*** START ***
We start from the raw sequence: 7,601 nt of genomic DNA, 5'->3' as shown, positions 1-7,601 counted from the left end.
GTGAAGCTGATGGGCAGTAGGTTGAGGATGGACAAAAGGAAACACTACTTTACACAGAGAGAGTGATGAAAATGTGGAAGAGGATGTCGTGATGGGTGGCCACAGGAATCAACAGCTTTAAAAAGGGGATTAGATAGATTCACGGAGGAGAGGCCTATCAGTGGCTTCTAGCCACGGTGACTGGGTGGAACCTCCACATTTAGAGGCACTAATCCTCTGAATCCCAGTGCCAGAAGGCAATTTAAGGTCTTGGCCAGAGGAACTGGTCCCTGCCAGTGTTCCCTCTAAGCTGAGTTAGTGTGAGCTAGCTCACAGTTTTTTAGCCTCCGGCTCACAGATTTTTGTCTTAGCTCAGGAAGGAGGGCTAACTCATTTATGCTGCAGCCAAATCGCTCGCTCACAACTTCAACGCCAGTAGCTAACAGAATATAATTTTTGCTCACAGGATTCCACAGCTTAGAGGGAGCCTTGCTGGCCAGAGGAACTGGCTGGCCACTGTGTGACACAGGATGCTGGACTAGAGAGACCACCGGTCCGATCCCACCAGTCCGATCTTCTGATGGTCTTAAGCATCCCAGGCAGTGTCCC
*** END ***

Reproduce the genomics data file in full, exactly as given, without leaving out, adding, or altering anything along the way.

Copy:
We start from the raw sequence: 7,601 nt of genomic DNA, 5'->3' as shown, positions 1-7,601 counted from the left end.
GTGAAGCTGATGGGCAGTAGGTTGAGGATGGACAAAAGGAAACACTACTTTACACAGAGAGAGTGATGAAAATGTGGAAGAGGATGTCGTGATGGGTGGCCACAGGAATCAACAGCTTTAAAAAGGGGATTAGATAGATTCACGGAGGAGAGGCCTATCAGTGGCTTCTAGCCACGGTGACTGGGTGGAACCTCCACATTTAGAGGCACTAATCCTCTGAATCCCAGTGCCAGAAGGCAATTTAAGGTCTTGGCCAGAGGAACTGGTCCCTGCCAGTGTTCCCTCTAAGCTGAGTTAGTGTGAGCTAGCTCACAGTTTTTTAGCCTCCGGCTCACAGATTTTTGTCTTAGCTCAGGAAGGAGGGCTAACTCATTTATGCTGCAGCCAAATCGCTCGCTCACAACTTCAACGCCAGTAGCTAACAGAATATAATTTTTGCTCACAGGATTCCACAGCTTAGAGGGAGCCTTGCTGGCCAGAGGAACTGGCTGGCCACTGTGTGACACAGGATGCTGGACTAGAGAGACCACCGGTCCGATCCCACCAGTCCGATCTTCTGATGGTCTTAAGCATCCCAGGCAGTGTCCC